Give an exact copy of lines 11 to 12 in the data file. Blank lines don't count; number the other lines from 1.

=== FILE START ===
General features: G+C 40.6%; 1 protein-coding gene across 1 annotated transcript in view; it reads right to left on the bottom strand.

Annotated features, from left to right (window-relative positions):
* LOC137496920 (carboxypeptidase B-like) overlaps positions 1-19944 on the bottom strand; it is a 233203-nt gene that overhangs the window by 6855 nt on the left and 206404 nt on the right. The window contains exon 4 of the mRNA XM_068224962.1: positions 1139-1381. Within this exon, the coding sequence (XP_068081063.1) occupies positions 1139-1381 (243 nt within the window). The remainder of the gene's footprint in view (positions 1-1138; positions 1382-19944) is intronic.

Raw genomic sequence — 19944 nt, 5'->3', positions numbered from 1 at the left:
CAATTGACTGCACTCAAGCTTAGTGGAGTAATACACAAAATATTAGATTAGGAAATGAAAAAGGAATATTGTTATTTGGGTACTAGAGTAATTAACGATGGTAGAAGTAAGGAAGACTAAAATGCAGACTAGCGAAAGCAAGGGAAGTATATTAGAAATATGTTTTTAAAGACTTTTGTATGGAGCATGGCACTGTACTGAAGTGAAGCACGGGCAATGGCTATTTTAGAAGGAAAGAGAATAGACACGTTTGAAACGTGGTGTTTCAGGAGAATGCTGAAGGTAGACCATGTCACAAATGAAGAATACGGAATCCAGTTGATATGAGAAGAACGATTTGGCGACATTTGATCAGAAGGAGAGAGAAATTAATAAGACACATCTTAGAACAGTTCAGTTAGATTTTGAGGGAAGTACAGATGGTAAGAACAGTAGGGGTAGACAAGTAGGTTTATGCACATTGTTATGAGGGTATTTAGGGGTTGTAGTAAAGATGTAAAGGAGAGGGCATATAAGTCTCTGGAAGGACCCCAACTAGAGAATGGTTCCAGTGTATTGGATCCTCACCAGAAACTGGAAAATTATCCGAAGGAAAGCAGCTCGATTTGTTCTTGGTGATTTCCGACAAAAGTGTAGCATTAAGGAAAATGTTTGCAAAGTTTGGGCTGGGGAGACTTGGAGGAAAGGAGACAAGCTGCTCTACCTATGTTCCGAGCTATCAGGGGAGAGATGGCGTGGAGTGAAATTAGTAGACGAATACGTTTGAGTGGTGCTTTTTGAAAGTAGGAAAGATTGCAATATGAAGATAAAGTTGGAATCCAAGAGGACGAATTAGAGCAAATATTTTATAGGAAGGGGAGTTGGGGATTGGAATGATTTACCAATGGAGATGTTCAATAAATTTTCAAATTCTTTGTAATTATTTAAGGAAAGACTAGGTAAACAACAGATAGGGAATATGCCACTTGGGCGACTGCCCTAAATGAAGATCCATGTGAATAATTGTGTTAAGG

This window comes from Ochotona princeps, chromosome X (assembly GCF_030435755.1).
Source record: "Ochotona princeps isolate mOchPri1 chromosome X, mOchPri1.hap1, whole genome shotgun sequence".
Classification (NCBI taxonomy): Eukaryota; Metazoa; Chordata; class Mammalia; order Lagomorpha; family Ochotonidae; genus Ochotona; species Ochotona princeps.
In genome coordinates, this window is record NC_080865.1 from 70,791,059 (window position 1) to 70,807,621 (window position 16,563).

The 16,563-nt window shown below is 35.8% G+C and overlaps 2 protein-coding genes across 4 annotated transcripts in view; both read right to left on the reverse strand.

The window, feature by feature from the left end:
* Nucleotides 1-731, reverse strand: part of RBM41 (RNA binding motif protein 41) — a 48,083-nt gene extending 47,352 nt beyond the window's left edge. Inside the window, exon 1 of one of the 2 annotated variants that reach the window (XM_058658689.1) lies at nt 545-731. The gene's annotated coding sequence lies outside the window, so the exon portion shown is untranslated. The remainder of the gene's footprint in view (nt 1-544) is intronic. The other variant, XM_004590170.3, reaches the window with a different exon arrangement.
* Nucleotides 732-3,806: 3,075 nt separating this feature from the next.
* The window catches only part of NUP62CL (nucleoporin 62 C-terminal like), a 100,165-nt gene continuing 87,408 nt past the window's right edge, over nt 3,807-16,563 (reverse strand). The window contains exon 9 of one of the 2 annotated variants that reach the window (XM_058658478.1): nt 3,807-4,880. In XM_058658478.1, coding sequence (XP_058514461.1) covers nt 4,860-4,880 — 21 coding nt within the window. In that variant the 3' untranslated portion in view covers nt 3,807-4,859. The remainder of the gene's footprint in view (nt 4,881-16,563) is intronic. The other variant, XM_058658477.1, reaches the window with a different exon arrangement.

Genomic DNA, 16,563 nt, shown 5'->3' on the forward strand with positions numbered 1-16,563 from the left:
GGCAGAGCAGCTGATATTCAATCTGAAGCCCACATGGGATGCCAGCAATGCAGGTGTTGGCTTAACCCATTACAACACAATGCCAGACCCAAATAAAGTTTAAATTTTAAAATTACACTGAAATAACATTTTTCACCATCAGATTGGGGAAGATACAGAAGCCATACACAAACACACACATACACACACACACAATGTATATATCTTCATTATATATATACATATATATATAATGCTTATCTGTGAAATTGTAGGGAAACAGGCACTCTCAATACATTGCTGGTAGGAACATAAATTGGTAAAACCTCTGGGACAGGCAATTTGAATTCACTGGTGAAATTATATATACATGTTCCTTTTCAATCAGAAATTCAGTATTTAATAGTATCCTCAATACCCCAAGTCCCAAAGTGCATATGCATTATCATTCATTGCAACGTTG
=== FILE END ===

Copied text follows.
The window, feature by feature from the left end:
* Nucleotides 1-731, reverse strand: part of RBM41 (RNA binding motif protein 41) — a 48,083-nt gene extending 47,352 nt beyond the window's left edge. Inside the window, exon 1 of one of the 2 annotated variants that reach the window (XM_058658689.1) lies at nt 545-731. The gene's annotated coding sequence lies outside the window, so the exon portion shown is untranslated. The remainder of the gene's footprint in view (nt 1-544) is intronic. The other variant, XM_004590170.3, reaches the window with a different exon arrangement.